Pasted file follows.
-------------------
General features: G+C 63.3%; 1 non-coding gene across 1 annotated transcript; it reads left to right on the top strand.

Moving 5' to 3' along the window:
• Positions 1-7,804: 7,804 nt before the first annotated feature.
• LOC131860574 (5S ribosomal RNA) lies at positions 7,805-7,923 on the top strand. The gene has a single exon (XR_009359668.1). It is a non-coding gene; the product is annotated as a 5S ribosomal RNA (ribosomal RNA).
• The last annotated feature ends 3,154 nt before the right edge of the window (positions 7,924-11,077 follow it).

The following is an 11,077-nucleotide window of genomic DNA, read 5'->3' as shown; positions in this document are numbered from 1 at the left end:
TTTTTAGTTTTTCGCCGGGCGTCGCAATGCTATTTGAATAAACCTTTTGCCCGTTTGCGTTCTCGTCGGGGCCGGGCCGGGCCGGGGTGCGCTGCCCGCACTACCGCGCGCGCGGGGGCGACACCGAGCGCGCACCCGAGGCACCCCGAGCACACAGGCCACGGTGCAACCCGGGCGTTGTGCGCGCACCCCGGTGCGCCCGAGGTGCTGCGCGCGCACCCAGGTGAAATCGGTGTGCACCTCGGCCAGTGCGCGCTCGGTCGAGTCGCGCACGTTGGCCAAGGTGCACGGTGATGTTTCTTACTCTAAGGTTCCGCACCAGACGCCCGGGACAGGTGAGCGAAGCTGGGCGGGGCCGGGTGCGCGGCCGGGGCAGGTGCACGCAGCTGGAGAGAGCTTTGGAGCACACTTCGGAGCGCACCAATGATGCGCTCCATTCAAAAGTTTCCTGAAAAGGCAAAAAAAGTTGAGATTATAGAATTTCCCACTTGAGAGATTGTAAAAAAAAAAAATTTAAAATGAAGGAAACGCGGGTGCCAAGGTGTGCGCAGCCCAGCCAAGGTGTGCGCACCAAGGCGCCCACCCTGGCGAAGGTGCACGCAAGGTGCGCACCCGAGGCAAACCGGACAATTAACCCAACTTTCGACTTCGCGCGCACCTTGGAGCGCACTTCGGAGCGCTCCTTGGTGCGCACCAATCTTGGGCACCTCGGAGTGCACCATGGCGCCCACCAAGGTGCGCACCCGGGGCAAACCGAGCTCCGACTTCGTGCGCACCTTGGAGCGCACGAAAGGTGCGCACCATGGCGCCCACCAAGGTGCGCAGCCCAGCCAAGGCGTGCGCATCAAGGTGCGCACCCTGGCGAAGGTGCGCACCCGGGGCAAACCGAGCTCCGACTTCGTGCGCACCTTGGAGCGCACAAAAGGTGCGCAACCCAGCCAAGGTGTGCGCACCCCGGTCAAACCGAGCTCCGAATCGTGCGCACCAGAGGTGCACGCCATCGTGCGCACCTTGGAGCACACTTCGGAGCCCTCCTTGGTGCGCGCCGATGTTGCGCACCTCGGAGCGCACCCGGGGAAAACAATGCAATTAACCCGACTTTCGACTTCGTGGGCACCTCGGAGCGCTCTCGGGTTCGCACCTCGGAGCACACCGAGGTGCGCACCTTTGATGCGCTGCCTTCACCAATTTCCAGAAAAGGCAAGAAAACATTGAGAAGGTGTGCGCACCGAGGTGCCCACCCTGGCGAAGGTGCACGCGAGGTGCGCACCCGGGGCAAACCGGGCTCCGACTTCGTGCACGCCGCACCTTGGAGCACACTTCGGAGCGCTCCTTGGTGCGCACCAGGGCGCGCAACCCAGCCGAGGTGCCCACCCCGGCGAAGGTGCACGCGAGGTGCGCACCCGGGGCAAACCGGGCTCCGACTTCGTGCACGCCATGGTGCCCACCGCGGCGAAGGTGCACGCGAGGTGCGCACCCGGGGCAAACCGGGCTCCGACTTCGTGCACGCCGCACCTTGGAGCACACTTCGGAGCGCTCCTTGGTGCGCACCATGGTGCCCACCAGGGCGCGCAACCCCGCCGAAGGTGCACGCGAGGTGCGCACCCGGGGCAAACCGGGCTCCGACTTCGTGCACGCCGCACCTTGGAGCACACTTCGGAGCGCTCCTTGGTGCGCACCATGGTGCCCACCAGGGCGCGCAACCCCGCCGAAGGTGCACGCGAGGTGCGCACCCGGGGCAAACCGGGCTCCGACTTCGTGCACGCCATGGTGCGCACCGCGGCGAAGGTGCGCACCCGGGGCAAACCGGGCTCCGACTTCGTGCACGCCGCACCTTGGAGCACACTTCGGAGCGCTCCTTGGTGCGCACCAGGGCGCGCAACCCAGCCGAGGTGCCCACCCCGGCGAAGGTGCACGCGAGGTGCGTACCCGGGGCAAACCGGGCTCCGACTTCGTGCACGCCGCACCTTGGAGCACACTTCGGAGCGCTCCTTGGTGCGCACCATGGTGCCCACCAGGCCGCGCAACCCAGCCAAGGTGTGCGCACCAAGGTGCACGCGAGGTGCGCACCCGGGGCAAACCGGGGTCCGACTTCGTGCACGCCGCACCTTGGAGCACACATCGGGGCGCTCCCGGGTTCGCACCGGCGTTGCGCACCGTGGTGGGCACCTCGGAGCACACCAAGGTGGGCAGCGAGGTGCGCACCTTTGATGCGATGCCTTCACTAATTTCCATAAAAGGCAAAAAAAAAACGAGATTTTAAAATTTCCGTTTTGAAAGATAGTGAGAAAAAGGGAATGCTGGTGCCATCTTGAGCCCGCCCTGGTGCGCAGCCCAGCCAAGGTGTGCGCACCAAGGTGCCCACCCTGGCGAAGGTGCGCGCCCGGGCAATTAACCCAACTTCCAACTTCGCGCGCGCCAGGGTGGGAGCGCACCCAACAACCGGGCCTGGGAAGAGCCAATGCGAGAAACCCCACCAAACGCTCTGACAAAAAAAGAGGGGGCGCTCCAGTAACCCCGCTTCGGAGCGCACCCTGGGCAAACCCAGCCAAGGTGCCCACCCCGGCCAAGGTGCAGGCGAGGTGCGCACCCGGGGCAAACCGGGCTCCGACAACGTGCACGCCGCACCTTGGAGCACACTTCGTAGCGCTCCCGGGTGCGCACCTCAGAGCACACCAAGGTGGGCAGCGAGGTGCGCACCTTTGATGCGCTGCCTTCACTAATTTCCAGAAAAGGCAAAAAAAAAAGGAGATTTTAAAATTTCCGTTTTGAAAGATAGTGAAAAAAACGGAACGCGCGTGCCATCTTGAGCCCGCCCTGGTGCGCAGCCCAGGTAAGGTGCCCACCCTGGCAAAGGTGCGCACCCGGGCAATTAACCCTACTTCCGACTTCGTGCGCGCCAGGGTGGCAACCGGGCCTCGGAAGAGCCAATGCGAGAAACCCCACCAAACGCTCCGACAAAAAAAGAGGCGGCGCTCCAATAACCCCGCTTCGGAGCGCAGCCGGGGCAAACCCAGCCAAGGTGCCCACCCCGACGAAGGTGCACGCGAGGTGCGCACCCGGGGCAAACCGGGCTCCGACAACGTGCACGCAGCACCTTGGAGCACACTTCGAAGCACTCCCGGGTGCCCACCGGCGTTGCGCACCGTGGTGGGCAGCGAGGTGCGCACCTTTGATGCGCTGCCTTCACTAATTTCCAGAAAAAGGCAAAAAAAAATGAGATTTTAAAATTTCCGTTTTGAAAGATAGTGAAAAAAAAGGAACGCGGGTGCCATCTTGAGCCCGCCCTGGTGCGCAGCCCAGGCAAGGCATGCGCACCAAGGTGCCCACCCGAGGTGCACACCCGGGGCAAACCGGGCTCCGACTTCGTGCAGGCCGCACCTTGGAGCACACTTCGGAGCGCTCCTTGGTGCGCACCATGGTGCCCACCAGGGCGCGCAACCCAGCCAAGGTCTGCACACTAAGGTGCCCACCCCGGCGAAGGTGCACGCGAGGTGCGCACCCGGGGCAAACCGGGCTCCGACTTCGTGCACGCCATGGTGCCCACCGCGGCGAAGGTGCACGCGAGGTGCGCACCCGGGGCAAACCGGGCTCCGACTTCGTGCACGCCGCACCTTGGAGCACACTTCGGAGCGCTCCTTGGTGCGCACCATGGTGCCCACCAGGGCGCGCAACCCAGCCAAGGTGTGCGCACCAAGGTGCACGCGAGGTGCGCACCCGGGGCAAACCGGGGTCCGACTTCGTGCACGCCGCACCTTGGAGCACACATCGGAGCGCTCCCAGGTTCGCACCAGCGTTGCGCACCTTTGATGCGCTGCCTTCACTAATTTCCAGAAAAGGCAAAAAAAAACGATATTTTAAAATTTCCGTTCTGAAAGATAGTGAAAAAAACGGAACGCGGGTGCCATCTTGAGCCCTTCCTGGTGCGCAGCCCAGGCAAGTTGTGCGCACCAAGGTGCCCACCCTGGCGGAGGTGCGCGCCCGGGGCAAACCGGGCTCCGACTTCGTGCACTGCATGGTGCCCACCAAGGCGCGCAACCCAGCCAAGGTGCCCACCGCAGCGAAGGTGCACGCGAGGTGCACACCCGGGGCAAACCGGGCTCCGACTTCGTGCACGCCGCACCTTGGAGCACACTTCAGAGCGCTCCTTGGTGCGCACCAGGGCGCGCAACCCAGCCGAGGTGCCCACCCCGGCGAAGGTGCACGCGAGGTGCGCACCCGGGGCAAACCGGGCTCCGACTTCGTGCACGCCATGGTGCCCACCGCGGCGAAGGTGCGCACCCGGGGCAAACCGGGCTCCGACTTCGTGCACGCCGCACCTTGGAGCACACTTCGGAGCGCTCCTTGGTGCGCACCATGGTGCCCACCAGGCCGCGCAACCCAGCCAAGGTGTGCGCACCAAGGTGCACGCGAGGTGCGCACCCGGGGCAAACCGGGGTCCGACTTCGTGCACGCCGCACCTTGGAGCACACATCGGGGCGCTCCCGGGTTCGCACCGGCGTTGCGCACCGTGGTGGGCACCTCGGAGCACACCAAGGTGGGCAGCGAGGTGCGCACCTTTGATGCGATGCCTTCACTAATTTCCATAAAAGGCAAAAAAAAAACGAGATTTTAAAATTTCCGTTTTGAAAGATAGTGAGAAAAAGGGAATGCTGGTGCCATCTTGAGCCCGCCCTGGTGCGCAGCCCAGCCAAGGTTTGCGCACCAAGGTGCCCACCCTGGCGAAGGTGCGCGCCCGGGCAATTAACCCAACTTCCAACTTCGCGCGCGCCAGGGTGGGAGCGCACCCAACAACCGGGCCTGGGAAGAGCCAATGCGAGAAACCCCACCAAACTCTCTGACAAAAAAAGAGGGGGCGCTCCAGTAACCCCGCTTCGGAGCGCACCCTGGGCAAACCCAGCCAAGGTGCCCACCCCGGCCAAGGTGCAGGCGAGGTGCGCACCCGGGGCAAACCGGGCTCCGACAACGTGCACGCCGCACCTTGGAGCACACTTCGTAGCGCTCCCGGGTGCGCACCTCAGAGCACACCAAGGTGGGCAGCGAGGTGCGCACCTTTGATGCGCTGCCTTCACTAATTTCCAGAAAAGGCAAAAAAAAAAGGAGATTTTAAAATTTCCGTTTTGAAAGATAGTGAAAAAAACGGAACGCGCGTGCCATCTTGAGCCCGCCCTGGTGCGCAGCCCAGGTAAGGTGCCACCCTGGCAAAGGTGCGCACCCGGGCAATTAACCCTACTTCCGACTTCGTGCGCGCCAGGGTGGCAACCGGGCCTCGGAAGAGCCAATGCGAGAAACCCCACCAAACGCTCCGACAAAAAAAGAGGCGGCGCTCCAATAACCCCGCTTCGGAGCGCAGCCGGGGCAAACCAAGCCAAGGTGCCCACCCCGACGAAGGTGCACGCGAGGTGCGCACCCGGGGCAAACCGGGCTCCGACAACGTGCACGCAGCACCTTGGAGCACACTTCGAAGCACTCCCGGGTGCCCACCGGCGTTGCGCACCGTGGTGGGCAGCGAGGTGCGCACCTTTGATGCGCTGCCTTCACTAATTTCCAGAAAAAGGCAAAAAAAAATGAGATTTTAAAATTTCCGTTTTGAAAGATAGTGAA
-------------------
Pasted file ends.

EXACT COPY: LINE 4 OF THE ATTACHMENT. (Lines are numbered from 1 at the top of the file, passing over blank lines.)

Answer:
• LOC131860574 (5S ribosomal RNA) lies at positions 7,805-7,923 on the top strand. The gene has a single exon (XR_009359668.1). It is a non-coding gene; the product is annotated as a 5S ribosomal RNA (ribosomal RNA).